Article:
“His true greatness was evidenced,” said Henry Adams, “in the fact that he never sought greatness, but rather service.” The dean of American historians, Francis Parkman concurred that it was this “remarkable spirit of the servant” that ultimately “elevated him even higher in his countrymen's estimations than he already was.” And biographer Paul Butterfield, wrote, “He never countenanced the sin of omission when it came to duty to God or country. His was a life of constant service in the face of mankind's gravest need.” Thus, historian John Richard Green commented, “no nobler figure ever stood in the forefront of a country's life. Never did he shrink from meeting the need of the hour. He was our national guardian.”
George Washington lived a life of service. Writing at on the threshold of the twentieth century, Henry Cabot Lodge ((1850-1924) believed that a recovery of such statesmanship was the only hope for the American nation--then mired in political corruption, bureaucratic wrangling, and legislative gridlock. Thus, it was a story he was particularly eager to tell. Thankfully, it is now a story that we can all read. Lodge's magisterial biography of Washington will be republished by Cumberland House this fall.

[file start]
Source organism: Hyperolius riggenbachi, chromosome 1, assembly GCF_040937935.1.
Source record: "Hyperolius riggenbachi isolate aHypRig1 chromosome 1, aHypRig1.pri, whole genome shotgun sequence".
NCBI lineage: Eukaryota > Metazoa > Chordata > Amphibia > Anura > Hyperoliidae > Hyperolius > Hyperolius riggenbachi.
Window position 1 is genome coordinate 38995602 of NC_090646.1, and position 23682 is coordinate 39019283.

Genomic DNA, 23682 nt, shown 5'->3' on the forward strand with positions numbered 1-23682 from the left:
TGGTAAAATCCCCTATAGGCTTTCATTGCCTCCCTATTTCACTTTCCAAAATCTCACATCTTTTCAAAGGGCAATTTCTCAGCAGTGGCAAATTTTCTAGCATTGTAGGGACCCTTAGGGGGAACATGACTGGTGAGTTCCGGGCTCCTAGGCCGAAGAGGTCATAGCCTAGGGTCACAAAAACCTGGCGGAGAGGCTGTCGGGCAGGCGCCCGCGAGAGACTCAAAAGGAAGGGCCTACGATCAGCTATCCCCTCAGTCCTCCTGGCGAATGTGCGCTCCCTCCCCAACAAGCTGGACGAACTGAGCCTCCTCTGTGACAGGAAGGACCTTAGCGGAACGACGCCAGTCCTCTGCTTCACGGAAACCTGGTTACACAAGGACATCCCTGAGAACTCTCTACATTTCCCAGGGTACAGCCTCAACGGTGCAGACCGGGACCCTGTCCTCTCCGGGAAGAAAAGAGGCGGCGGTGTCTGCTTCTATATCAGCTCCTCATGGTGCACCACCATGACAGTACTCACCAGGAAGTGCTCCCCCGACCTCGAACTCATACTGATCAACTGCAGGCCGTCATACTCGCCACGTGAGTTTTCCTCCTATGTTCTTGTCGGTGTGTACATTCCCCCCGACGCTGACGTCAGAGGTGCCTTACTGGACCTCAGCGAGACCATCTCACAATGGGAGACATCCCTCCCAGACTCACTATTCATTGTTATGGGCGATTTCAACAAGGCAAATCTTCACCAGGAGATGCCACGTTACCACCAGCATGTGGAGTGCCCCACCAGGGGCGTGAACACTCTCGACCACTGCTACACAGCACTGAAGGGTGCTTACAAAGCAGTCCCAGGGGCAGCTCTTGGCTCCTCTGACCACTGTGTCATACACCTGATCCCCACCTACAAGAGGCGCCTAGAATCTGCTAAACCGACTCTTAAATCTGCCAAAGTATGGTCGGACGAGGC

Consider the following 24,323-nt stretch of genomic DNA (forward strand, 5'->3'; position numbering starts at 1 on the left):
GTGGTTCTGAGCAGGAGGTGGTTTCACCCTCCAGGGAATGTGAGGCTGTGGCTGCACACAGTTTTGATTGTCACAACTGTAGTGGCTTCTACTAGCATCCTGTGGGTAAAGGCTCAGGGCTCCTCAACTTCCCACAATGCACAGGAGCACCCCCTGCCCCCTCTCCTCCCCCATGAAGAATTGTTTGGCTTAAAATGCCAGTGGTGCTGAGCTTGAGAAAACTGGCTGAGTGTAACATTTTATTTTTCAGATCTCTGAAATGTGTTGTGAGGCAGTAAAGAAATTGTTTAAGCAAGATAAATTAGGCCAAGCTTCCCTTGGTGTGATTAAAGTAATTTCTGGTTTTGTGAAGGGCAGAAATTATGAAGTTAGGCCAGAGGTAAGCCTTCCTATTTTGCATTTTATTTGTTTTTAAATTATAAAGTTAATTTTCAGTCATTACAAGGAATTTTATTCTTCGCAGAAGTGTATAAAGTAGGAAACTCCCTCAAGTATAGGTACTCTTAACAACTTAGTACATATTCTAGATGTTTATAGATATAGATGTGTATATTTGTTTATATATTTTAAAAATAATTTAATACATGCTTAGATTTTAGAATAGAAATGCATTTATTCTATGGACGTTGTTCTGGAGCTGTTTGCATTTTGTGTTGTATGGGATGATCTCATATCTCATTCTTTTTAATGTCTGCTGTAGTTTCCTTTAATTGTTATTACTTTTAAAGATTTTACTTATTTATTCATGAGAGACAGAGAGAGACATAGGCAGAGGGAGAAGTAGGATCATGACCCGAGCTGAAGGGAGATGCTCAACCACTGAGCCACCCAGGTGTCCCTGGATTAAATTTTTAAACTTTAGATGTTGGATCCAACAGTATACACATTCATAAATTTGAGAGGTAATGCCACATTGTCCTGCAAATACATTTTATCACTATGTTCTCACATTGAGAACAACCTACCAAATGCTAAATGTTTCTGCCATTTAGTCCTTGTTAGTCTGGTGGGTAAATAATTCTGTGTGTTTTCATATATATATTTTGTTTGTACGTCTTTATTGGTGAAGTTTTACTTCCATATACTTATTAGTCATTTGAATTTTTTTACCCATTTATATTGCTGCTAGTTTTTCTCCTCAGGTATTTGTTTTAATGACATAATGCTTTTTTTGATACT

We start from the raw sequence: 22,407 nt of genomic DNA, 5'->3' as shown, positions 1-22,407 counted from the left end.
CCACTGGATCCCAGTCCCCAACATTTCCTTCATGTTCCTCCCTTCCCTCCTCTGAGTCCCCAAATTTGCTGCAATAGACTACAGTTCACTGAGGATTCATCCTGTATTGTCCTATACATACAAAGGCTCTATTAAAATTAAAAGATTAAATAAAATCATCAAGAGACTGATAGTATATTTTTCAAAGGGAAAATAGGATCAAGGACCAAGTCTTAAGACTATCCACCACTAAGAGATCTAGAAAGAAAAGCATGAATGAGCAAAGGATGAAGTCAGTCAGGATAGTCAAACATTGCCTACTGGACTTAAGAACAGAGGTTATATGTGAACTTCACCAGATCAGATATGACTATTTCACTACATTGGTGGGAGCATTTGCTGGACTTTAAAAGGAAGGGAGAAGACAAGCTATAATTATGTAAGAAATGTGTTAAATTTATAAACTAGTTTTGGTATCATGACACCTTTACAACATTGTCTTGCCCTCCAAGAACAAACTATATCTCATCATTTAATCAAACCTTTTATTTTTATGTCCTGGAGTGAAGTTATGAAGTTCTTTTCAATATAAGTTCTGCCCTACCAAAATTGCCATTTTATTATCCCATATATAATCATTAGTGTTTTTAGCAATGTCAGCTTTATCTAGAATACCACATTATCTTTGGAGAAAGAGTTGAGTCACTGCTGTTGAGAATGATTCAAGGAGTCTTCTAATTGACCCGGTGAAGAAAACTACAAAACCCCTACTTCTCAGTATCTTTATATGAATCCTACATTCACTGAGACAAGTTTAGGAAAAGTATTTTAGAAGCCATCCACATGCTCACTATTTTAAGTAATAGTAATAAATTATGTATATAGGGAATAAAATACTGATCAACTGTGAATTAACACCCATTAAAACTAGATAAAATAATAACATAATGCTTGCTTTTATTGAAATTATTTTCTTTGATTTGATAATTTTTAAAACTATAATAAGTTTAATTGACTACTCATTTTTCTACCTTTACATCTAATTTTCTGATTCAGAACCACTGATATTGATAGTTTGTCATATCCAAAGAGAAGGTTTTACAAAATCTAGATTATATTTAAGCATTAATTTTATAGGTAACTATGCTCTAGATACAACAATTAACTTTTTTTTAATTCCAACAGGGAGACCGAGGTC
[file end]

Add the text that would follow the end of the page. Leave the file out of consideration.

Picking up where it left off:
Lodge was a wealthy Boston Brahmin--the scion of two of the most distinguished families in New England. After short stints teaching at Harvard, practicing law, and holding local political office, he served in the United States Senate for more than thirty years. He was an expert in foreign affairs and served as the Chairman of the Senate’s powerful International Relations Committee--where he gained fame following the First World War as a fierce opponent of any and all entangling alliances that might compromise the sovereignty of the United States. Indeed, Lodge almost single handedly caused the demise of Woodrow Wilson’s pet project, the League of Nations. In addition though, he was an accomplished scholar and wrote or edited a number of important works, including a rich twelve-volume anthology of the world’s greatest literary classics and definitive works on the pioneering thought of the great American Federalists Alexander Hamilton and Fisher Ames.